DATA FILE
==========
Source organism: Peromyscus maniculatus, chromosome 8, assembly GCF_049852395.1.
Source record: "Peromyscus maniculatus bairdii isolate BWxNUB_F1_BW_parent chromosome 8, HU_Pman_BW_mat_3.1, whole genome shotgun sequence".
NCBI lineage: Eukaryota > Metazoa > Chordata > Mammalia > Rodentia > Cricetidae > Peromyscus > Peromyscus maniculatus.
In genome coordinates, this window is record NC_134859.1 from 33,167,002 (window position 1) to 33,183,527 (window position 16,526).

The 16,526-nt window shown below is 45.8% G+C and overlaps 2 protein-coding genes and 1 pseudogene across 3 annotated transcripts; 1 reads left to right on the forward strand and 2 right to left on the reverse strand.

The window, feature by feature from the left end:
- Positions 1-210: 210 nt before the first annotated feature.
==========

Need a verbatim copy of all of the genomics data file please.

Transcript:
Source organism: Peromyscus maniculatus, chromosome 8, assembly GCF_049852395.1.
Source record: "Peromyscus maniculatus bairdii isolate BWxNUB_F1_BW_parent chromosome 8, HU_Pman_BW_mat_3.1, whole genome shotgun sequence".
NCBI lineage: Eukaryota > Metazoa > Chordata > Mammalia > Rodentia > Cricetidae > Peromyscus > Peromyscus maniculatus.
In genome coordinates, this window is record NC_134859.1 from 33,167,002 (window position 1) to 33,183,527 (window position 16,526).

The 16,526-nt window shown below is 45.8% G+C and overlaps 2 protein-coding genes and 1 pseudogene across 3 annotated transcripts; 1 reads left to right on the forward strand and 2 right to left on the reverse strand.

The window, feature by feature from the left end:
- Positions 1-210: 210 nt before the first annotated feature.